If you’ve never heard of Bingo in your life, you probably did not hear of Facebook, either. In which case, under which rock have you been living?
The History of Bingo
People who have visited a retirement home at least once can attest to the popularity of bingo, and millions of players worldwide are the living proof that people like to get together and shout. The bingo game is very easy to pick up, brings massive amounts of joy and the thrilling experience of almost tasting the jackpot while you are daubing the last numbers on your card.
But how did this great social game came to be? Who was the first person to ever shout Bingo, and since then, what was the engine responsible for making this one of the most played games in the entire world? Let us take you through a short history of this crowd-pleasing gambling game.
The First Known Records Of Bingo
It would be arrogant of the modern man to consider that he invented this simple game – the truth is that people have been playing variations of bingo for hundreds of years before it turned into the one you frequently see on bingo sites.
The birthplace of Bingo was Europe, Italy to be precise. We’ve managed to date it back to 1530 when a very similar game to the one we know today was played under the name of Lo Gioco del Lotto Italia but in the form of a national lottery game, which is still being held every Saturday, almost without pause.
The lottery players had bingo cards with rows, and random numbers would be drawn out of sacks and announced to the room.
By the late 1770s, the game became so popular that it made its way to France. Wealthy Frenchmen took a real liking to it as a social game and helped popularize it. From here, other European countries picked it up and started using it as a teaching tool in schools and for countless nights of fun with friends.
Italian Lottery Game to Modern Bingo
The lotto game made its way to North America, almost a century later, played as a country fair game near Atlanta. People used dried beans and mark-off numbers on a scrap cardboard bingo card, and they would call it “Beano.”
A toy salesman by the name of Edwin S. Lowe saw this game being played and fell in love instantly. A mere year later, he adopted it and worked with a math professor from the University of Columbia to create several bingo card variations. There would be fewer non-repeating number groups for when two or more persons were getting Bingo at the same time.
He then patented the game and called it Bingo after hearing someone shout “Bingo” instead of “Beano” by mistake. A mistake that truly made history.
Edwin S. Lowe Fun Fact: He was also the one to patent the game Yahtzee, for which he bought the rights from a couple he saw playing the game on their yacht.
Modern Bingo Variations
The Bingo game has definitely evolved over the years, although the main point stays the same. People love Bingo for its simplicity, but avid players will always look for new ways to remain interested in this game.
Luckily, bingo operators have made it their mission to offer players as many bingo variants as they can take, and this leads us to 2021, where the world of online bingo and traditional bingo halls soar in popularity day by day.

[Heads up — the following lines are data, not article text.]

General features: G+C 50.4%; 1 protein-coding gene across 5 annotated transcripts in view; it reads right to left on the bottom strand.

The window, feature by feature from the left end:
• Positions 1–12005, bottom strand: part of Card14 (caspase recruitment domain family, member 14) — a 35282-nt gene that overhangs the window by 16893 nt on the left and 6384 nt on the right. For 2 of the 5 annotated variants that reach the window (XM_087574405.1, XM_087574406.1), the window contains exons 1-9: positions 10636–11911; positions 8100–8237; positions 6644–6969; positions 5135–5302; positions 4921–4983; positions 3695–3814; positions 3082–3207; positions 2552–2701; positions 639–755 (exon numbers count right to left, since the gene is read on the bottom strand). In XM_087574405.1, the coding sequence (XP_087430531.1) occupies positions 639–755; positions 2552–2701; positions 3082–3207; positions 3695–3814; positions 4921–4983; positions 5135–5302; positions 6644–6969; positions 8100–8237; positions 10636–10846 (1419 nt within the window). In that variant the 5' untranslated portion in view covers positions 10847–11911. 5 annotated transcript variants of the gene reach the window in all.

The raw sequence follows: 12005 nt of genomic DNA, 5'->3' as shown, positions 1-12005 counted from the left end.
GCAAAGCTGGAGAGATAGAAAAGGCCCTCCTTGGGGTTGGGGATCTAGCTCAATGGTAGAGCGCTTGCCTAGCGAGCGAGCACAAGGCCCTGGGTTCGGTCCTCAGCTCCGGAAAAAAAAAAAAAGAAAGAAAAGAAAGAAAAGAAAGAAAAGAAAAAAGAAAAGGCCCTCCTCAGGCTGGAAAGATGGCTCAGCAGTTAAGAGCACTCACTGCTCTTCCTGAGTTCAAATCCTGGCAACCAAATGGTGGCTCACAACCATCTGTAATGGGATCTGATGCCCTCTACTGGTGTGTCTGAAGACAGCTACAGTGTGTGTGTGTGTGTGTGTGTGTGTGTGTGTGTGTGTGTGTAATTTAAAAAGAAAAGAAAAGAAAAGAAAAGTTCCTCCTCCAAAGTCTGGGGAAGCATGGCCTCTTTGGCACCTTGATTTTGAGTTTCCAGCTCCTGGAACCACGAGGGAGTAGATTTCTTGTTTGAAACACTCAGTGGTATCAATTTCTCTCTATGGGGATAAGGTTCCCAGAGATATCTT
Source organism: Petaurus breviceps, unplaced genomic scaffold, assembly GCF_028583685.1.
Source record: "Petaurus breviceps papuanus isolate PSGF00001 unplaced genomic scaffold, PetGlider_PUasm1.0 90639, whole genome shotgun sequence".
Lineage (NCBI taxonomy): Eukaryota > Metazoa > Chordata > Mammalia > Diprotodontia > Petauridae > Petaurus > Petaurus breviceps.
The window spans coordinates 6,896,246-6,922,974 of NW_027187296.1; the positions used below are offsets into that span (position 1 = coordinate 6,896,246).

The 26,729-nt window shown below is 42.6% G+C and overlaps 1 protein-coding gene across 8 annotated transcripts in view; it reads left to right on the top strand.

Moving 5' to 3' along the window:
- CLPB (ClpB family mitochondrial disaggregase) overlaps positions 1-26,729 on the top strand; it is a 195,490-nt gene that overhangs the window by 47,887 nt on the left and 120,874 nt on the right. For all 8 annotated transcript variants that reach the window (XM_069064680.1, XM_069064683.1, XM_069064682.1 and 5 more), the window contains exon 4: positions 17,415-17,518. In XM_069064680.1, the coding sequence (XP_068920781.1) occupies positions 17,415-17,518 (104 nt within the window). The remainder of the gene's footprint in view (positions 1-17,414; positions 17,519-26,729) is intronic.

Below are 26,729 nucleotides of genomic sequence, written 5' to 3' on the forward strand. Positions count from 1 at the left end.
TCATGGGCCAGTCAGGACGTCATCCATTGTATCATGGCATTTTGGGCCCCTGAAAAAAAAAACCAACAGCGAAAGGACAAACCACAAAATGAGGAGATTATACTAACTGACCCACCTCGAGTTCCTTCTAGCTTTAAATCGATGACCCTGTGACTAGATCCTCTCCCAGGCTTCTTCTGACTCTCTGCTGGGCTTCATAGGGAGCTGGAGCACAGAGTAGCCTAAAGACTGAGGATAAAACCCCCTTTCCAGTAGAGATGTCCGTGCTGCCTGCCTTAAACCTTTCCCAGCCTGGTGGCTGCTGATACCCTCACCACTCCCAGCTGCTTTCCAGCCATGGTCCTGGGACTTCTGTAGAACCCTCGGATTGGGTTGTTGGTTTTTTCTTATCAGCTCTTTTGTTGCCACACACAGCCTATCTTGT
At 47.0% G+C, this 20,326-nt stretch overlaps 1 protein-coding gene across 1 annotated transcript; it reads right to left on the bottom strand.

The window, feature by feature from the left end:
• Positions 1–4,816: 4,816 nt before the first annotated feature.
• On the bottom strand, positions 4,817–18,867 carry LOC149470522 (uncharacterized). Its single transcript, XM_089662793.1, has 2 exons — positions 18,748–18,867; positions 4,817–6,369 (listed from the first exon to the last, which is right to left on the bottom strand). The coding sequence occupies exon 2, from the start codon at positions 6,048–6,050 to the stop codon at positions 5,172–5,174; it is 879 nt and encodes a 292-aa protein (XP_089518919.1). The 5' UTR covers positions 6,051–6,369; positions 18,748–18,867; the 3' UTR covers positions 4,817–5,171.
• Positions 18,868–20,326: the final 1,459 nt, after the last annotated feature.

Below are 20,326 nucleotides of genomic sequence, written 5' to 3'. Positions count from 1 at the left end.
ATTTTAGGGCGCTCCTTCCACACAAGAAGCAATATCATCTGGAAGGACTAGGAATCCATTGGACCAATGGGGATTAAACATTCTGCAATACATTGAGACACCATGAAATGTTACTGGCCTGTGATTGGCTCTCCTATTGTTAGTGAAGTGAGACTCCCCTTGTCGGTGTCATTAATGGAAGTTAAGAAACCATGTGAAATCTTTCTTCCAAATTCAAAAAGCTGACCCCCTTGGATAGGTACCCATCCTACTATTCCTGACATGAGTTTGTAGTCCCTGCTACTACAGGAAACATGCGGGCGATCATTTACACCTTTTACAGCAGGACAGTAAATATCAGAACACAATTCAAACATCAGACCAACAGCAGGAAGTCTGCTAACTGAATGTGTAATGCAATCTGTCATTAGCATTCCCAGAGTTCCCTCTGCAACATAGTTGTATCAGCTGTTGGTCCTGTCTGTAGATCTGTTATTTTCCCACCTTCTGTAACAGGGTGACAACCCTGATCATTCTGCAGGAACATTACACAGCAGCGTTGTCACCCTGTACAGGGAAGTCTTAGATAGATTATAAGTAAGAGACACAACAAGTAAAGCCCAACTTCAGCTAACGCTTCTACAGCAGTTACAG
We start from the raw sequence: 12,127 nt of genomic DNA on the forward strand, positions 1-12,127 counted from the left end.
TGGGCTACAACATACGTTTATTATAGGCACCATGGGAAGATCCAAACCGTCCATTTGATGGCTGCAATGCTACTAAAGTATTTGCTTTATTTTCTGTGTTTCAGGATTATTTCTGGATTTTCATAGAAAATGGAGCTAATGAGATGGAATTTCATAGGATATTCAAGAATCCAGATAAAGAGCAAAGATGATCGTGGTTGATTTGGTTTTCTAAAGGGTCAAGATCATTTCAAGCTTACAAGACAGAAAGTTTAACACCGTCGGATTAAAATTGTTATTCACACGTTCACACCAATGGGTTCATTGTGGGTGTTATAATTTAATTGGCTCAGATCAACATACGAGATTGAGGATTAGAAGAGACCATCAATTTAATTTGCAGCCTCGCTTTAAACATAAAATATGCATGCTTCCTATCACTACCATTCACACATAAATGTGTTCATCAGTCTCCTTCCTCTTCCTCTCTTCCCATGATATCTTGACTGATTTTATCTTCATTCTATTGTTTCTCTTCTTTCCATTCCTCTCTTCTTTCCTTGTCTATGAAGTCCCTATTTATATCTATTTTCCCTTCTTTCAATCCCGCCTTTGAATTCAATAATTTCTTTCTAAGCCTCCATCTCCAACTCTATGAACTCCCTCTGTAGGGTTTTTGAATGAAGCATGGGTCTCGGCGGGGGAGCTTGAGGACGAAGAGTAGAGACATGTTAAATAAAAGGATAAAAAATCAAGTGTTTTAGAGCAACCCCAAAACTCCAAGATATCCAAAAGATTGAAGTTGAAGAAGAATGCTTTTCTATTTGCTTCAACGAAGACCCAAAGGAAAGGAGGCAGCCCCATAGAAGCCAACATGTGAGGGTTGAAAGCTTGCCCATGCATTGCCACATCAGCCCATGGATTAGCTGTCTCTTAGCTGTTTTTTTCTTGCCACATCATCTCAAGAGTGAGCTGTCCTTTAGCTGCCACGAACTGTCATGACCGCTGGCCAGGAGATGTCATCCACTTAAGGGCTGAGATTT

Bingo Players can take their pick at games and choose their favourite by speed, winning bingo pattern, the number of balls called, as well as the size of jackpots and the number of special games played during each bingo program.
This carnival game went a long way, and it is now played with various number sets, a vast array of bingo ticket layouts, even playing cards instead of bingo balls.
The main basic variations with complete playing guides can be found here:
- 30 Ball Bingo aka Speed Bingo
- 40 Ball Bingo
- 50 Ball Bingo
- 52 Ball Bingo
- 75 Ball Bingo
- 80 Ball Bingo
- 90 Ball Bingo
Bingo’s Popularity In Different Countries
We all know Brits love their bingo, with over three million people playing daily games in the United Kingdom alone. We also know Bingo is always present in the USA’s nursing homes and churches, but how about the rest of the world?
Do Italians still play the lottery? Of course! Every Sunday! Apart from them, Germans love their Bingo games, and they even use them in schools to teach vocabulary and math.
In the rest of Europe, Sweden has a billion-dollar Bingo industry, and its players are predominately young people. This might come as a surprise for you, but ranking number two in the Bingo popularity stakes, we have Romania. Here, players prefer an old-fashioned brick-and-mortar bingo hall over bingo sites, and they even have a wildly popular Bingo game show called Bingo Romania.
With the rise of online bingo, it seems like Japan, out of all countries, became an avid fan of bingo and quickly became the world’s second-biggest market for online bingo.
Fun Bingo Facts
- The largest-ever online bingo game was held in Tokyo, Japan, in 2014 with a record participation of 493,824 players.
- The largest-ever classic bingo game was held in Bogota, Columbia in 2006, when over 70.000 people played for a total of $250,000 in prizes.
- In 2014, a game of bingo broke the record for the biggest balls. We know. The balls were more than 60 cm in size, and the game was held to raise money for male cancer awareness.
British Bingo – https://en.wikipedia.org/wiki/Bingo_(British_version)
American Bingo – https://en.wikipedia.org/wiki/Bingo_(American_version)